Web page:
Ambassadors in Our Home

Pera Kids
Ages 10-12

During the Ottoman period, ambassadors would visit from other countries as representatives and messengers. Since cameras were not invented until 1839, ambassadors would hire painters who would accompany them on their journey and document what they see. Today, you will have a visitor in your home: an ambassador. You will have to show the ambassador around your house, and they will convey what they saw during their visit to people from their own country. To do this, you can play in pairs, with one player playing the role of the ambassador, and the other player acting as the grand vizier who will accompany the ambassador during the visit to the country, which is your house. First of all, the grand vizier tours the house to select a theme to showcase to the ambassador. You are free to select any theme as long as the scenes you pick have something in common, such as household appliances, objects with sharp edges or light-colored walls. After deciding on the theme, the grand vizier returns to the ambassador, who keeps their eyes closed during the visit and is led safely around the country by the grand vizier. When they arrive at one of the locations selected, the grand vizier taps twice on the back of the ambassador, who opens their eyes briefly for a couple of seconds to etch that sight into memory, just like a camera. After visiting three locations around the house, the ambassador opens their eyes and tries to find their common features. The players can then switch roles for the next round.

Related Exhibition: Intersecting Worlds

Illustrator: İpek Kay
Game Writer:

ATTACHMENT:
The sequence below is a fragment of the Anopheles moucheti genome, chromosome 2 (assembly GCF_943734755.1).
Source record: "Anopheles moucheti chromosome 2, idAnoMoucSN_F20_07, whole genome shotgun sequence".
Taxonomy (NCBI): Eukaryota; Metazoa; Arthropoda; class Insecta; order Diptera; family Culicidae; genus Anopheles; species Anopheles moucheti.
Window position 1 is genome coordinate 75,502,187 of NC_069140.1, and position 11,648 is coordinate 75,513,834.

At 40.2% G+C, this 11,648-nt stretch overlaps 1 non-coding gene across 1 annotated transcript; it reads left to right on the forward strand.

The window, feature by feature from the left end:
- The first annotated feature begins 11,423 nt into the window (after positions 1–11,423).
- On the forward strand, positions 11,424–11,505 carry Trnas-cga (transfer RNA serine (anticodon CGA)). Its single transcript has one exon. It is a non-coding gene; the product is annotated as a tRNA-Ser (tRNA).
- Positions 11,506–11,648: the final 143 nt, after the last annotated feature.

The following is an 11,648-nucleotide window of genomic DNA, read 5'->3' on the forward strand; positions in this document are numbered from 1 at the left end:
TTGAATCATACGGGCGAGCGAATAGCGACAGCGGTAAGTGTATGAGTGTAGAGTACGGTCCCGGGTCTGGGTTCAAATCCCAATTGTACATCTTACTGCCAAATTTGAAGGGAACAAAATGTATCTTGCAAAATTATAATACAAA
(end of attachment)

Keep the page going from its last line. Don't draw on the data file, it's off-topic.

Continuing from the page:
Neray Çeşme

This program is presented especially for the 100th anniversary of the April 23 National Sovereignty and Children’s Day, inspired by Pera Museum's digital exhibitions.

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At The Well

At The Well

Tadeusz Ajdukiewicz discovered the Orient in 1877, touring Syria, Egypt, Turkey, and the Crimea with Władysław Branicki. This experience made a profound impression on him, and he was to continuously revisit Eastern themes in his works for the rest of his life. 

Game of Mangala

Game of Mangala

Three figures in Eastern dress are shown in repose against an exotic landscape, smoking pipes and playing mangala. Inventories of the royal collections from 1739 identify the members of this group as the royal eunuch Matthias and two odalisques. 

At the Order of the Padishah

At the Order of the Padishah

In this piece, Żmurko presents an exotic image of a harem chamber, replete with gleaming fabrics and scattered jewels, as a setting for the statuesquely beautiful body of an odalisque murdered “at the order of the padishah”.